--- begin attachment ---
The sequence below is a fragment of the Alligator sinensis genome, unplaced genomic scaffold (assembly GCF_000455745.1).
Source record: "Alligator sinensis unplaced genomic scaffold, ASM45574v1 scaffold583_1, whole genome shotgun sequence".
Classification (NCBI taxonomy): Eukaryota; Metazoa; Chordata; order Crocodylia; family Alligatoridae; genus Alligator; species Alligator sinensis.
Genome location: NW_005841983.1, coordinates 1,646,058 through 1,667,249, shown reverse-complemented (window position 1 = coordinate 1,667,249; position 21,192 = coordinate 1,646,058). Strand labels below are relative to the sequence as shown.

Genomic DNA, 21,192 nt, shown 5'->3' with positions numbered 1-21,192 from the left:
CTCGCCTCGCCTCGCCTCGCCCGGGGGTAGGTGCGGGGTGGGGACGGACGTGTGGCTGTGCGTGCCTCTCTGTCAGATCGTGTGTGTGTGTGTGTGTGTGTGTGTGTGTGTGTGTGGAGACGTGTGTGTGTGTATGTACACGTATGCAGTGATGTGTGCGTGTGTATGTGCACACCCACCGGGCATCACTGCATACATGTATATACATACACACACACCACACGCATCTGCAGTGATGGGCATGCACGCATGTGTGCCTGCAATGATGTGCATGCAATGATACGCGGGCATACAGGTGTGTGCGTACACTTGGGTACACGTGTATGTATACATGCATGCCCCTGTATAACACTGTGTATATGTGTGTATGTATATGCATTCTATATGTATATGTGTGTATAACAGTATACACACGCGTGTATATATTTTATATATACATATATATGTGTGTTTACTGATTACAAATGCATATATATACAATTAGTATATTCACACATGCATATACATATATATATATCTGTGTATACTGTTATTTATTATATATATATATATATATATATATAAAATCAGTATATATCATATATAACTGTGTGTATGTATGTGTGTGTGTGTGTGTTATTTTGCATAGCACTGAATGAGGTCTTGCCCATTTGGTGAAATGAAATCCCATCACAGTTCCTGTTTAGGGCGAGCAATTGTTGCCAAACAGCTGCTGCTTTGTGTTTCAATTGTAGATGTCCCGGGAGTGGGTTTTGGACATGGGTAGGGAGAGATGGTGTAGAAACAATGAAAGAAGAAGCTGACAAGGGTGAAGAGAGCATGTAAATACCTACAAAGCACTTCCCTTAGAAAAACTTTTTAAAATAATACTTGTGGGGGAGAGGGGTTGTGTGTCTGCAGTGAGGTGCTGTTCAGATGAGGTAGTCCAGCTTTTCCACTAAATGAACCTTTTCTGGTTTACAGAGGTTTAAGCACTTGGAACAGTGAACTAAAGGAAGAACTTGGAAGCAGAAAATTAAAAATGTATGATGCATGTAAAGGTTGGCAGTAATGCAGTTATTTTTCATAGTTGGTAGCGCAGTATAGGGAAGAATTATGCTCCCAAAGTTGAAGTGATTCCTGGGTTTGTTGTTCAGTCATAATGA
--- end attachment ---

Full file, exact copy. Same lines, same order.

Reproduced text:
The sequence below is a fragment of the Alligator sinensis genome, unplaced genomic scaffold (assembly GCF_000455745.1).
Source record: "Alligator sinensis unplaced genomic scaffold, ASM45574v1 scaffold583_1, whole genome shotgun sequence".
Classification (NCBI taxonomy): Eukaryota; Metazoa; Chordata; order Crocodylia; family Alligatoridae; genus Alligator; species Alligator sinensis.
Genome location: NW_005841983.1, coordinates 1,646,058 through 1,667,249, shown reverse-complemented (window position 1 = coordinate 1,667,249; position 21,192 = coordinate 1,646,058). Strand labels below are relative to the sequence as shown.

Genomic DNA, 21,192 nt, shown 5'->3' with positions numbered 1-21,192 from the left:
CTCGCCTCGCCTCGCCTCGCCCGGGGGTAGGTGCGGGGTGGGGACGGACGTGTGGCTGTGCGTGCCTCTCTGTCAGATCGTGTGTGTGTGTGTGTGTGTGTGTGTGTGTGTGTGTGGAGACGTGTGTGTGTGTATGTACACGTATGCAGTGATGTGTGCGTGTGTATGTGCACACCCACCGGGCATCACTGCATACATGTATATACATACACACACACCACACGCATCTGCAGTGATGGGCATGCACGCATGTGTGCCTGCAATGATGTGCATGCAATGATACGCGGGCATACAGGTGTGTGCGTACACTTGGGTACACGTGTATGTATACATGCATGCCCCTGTATAACACTGTGTATATGTGTGTATGTATATGCATTCTATATGTATATGTGTGTATAACAGTATACACACGCGTGTATATATTTTATATATACATATATATGTGTGTTTACTGATTACAAATGCATATATATACAATTAGTATATTCACACATGCATATACATATATATATATCTGTGTATACTGTTATTTATTATATATATATATATATATATATATAAAATCAGTATATATCATATATAACTGTGTGTATGTATGTGTGTGTGTGTGTGTTATTTTGCATAGCACTGAATGAGGTCTTGCCCATTTGGTGAAATGAAATCCCATCACAGTTCCTGTTTAGGGCGAGCAATTGTTGCCAAACAGCTGCTGCTTTGTGTTTCAATTGTAGATGTCCCGGGAGTGGGTTTTGGACATGGGTAGGGAGAGATGGTGTAGAAACAATGAAAGAAGAAGCTGACAAGGGTGAAGAGAGCATGTAAATACCTACAAAGCACTTCCCTTAGAAAAACTTTTTAAAATAATACTTGTGGGGGAGAGGGGTTGTGTGTCTGCAGTGAGGTGCTGTTCAGATGAGGTAGTCCAGCTTTTCCACTAAATGAACCTTTTCTGGTTTACAGAGGTTTAAGCACTTGGAACAGTGAACTAAAGGAAGAACTTGGAAGCAGAAAATTAAAAATGTATGATGCATGTAAAGGTTGGCAGTAATGCAGTTATTTTTCATAGTTGGTAGCGCAGTATAGGGAAGAATTATGCTCCCAAAGTTGAAGTGATTCCTGGGTTTGTTGTTCAGTCATAATGA